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How to use an unspent $473 million? No surprise, ideas differ

August 20, 2012|By Richard Simon
  • Rep. Jerry Lewis, R-Calif., complains that the administration is changing long-standing policy without consulting Congress or local officials.
Rep. Jerry Lewis, R-Calif., complains that the administration is changing… (Gerald Herbert / Associated…)

WASHINGTON — The Obama administration is taking $473 million in unspent money once earmarked by lawmakers for hometown projects and distributing it to states for transportation projects — provided they spend it quickly.

For various reasons, the money has sat idle for nearly a decade. Now, according to the administration, the money should be spent to put people to work.

But the administration’s plan is running into opposition, most notably from a Californian: Republican Jerry Lewis, a master of pork-barrel politics who has unapologetically worked to bring home the bacon to show constituents in the Inland Empire that they were getting back some of the money they sent to Washington.

Lewis, a former House Appropriations Committee chairman, accused the administration of playing politics. And, he complained that the money — $43 million in California’s case — could end up going to the “bullet train,” state’s controversial high-speed rail project.

“The Obama administration has decided to play favorites once again on the eve of an election, announcing that they will take back funds from transportation projects that in some cases are even now under construction,’’ he said.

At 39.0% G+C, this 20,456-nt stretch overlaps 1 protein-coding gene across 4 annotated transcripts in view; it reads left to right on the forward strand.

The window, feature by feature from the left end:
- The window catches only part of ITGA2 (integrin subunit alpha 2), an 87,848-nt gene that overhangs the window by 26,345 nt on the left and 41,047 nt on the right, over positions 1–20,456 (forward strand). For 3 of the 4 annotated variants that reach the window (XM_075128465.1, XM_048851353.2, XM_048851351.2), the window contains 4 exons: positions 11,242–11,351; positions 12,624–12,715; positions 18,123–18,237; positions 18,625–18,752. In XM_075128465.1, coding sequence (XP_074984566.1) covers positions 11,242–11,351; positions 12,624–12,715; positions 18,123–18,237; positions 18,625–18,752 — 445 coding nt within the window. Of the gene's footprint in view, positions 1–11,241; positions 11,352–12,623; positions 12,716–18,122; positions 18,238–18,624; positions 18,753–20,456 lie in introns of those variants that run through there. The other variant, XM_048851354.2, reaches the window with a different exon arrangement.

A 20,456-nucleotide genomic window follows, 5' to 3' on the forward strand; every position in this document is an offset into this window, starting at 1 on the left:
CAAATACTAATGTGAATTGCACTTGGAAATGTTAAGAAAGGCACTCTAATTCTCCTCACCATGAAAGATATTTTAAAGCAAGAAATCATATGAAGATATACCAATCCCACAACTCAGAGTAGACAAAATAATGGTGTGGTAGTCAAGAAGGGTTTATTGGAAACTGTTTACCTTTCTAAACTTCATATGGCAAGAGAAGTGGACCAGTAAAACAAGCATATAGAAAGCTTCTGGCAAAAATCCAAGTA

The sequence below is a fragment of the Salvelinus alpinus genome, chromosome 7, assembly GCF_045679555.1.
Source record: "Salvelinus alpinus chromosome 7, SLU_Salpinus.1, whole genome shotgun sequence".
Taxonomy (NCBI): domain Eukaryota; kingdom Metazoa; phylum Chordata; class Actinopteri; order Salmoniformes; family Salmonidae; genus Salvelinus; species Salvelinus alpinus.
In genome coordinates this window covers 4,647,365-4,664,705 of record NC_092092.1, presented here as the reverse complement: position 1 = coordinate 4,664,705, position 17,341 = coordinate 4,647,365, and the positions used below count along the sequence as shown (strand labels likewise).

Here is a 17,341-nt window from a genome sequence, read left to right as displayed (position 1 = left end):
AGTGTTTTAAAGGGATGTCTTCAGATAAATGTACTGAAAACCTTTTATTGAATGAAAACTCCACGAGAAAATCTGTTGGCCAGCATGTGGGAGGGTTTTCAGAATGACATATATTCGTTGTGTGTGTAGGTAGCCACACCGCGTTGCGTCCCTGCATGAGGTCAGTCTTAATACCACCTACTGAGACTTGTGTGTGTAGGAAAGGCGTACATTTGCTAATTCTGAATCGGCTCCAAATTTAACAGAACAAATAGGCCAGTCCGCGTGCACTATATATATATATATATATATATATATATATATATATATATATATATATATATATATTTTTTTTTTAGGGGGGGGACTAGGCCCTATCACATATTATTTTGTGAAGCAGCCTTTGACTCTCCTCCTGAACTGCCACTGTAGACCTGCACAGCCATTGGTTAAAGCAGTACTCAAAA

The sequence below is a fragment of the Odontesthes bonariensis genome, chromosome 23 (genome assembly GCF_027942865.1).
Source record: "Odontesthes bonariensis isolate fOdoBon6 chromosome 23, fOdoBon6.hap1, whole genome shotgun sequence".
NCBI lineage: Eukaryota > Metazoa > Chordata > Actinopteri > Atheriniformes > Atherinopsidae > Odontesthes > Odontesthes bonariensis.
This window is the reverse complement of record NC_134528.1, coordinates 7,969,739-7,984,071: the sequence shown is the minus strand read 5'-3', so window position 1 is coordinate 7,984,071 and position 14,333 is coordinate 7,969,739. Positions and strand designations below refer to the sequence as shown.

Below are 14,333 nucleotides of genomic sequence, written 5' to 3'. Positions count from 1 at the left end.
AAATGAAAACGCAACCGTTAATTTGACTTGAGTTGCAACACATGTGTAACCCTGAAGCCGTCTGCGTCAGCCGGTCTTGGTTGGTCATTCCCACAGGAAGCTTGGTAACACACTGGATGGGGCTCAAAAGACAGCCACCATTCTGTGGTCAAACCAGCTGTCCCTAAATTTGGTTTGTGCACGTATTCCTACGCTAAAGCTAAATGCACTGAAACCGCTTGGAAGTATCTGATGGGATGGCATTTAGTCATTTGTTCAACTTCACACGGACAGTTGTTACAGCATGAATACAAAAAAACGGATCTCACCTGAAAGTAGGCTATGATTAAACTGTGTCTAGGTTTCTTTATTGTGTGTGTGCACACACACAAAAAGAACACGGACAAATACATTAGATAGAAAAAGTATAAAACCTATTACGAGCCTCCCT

In announcing the “use it or lose it’’ policy Friday, Transportation Secretary Ray LaHood said, “Our infrastructure is crumbling. Across the nation, we have transportation needs that are unmet. We can't wait any longer. It's about time we put these idle funds to good use.’’

Lewis complained that the administration is changing long-standing policy without consulting Congress or local officials. In California, 71 projects risk losing funds, including nine in Lewis’ district, such as a new Colorado River crossing for Interstate 40 in Needles.

The fight is important because Congress put an end to earmarking after controversy over such projects as Alaska's “bridge to nowhere,’’ making it harder for lawmakers to steer money to pet projects.

States could still spend the money on the projects for which they were earmarked, but state officials must identify the projects they plan to fund by Oct. 1 and obligate the money by Dec. 31.

“We’re looking at this as a great opportunity to be able to shift funds to the ready-to-go projects that are needed the most,” Caltrans spokesman Matt Rocco told the Los Angeles Times. He said that the agency will be consulting with local officials to identify projects, which include those for which funds had been earmarked.


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